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35 Top Triple Sec Cocktail Recipes (All Types)

Triple Sec Cocktails collage

Triple sec is a French orange liqueur that is closely tied to cocktail history and the evolution of mixed drinks.

It is an infusion of orange peels with a neutral spirit and sweetener to create a delicious liqueur that is present in all different families of cocktails, deeply versatile and elevating any drink it’s found in. With such a prominence in the cocktail world, it is imperative you have a bottle of this in your bar and even more imperative you know how to use it.

For your drinking pleasure, I have compiled a list of 35 delicious and easily-assembled triple sec cocktails. Then we’ll dive into a crash course on the liqueur itself. First, let’s make a few cocktails.

Related: Kahlúa Cocktail | Tequila Cocktails | Whiskey Cocktails | Gin Cocktails | Rum Cocktails | Vodka Cocktail | Amaretto Cocktail | Cognac Cocktail | Mezcal Cocktail | Frangelico Cocktails | Grand Marnier Cocktail | Peach Schnapps Cocktail | Vermouth Cocktail | Sherry Cocktail | Brandy Cocktail | French Wine | Spanish Wine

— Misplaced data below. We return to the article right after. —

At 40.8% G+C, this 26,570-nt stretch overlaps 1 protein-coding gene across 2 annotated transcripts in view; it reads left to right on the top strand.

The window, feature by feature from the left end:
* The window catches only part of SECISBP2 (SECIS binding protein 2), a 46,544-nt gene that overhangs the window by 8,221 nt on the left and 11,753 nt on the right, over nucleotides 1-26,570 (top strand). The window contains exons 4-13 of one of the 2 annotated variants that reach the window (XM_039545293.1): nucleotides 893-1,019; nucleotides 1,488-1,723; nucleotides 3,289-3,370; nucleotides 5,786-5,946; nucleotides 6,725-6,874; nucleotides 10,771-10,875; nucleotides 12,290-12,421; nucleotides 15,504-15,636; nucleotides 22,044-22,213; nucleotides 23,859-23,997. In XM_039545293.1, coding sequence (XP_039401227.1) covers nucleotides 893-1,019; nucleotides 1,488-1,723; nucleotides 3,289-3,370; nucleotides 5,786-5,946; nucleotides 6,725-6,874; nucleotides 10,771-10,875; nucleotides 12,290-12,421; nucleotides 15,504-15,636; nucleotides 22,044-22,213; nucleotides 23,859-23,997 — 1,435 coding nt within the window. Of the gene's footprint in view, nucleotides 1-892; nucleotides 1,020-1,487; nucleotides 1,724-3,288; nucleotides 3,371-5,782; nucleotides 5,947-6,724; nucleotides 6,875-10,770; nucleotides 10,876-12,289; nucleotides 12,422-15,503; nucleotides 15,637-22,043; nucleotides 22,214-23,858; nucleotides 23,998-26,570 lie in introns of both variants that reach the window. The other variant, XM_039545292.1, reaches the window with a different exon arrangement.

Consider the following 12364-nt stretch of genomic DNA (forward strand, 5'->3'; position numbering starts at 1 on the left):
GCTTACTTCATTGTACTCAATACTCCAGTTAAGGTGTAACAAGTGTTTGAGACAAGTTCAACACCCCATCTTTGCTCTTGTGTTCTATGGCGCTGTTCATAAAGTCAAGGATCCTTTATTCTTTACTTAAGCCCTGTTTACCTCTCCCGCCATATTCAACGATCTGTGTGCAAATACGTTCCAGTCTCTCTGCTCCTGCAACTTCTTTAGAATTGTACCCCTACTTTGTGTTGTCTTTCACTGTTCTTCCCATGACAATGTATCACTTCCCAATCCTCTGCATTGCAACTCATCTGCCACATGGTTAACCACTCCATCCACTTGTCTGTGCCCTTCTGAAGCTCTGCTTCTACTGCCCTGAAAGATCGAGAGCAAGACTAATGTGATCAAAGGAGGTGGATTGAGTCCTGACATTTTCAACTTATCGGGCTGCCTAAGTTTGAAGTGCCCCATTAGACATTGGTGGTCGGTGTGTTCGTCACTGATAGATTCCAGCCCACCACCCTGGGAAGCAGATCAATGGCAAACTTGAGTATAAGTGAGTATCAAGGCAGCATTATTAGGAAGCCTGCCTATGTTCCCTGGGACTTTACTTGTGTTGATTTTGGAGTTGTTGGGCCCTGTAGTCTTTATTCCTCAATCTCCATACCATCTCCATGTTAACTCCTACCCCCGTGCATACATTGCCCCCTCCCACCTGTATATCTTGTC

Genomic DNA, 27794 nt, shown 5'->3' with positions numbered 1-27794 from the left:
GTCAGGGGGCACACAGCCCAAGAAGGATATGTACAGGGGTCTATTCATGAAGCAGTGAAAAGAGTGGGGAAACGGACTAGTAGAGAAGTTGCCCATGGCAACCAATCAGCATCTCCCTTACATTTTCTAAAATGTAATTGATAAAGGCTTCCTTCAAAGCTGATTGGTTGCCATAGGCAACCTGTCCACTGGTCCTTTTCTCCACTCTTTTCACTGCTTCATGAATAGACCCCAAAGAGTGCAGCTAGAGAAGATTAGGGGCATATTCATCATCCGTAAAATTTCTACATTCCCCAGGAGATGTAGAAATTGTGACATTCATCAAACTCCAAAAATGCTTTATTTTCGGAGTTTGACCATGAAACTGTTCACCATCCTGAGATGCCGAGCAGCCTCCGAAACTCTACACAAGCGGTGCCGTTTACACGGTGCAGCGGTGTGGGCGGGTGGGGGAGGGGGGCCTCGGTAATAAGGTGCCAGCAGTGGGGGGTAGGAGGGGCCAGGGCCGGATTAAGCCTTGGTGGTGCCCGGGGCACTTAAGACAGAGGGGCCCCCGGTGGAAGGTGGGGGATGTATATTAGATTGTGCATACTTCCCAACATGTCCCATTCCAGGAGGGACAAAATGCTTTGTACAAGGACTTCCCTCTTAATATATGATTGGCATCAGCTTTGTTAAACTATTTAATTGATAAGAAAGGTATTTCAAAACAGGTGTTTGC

35 Triple Sec Cocktails

1. Margarita

A glass of classic margarita with lime.

To me, the Marg is the most iconic triple sec cocktail. Built like a classic ‘sour’ and finished off with its signature salt rim, the Margarita is one of the most recognizable drinks in bartending and among the easiest to make. The Marg is infinitely riff-able, well-balanced, and highlights each individual ingredient in a way only timeless cocktails can.

Use a solid silver tequila and fresh lime juice. Play around with syrups, infusions, ice types, and different salts to make the Margarita your own.

Recipe

  • 2 oz tequila
  • 1 oz triple sec
  • 1 oz lime juice
  • lime wedge
  • salt (for rim)
  1. Rim a rocks glass or margarita glass with salt
  2. Add your liquid ingredients into a shaker with ice
  3. Shake hard until well-chilled
  4. Single-strain into the glass and top with the crushed-up ice from the shaker
  5. Alternatively, double-strain and serve straight up in a chilled coupette or cocktail glass (rimmed with salt of course)
  6. Garnish with a lime wedge
  7. Enjoy!

2. Jalapeño Margarita

Jalapeño Margarita with lime

With the classic Marg structure, there are many ways to drastically change the flavor with the addition of only a few ingredients.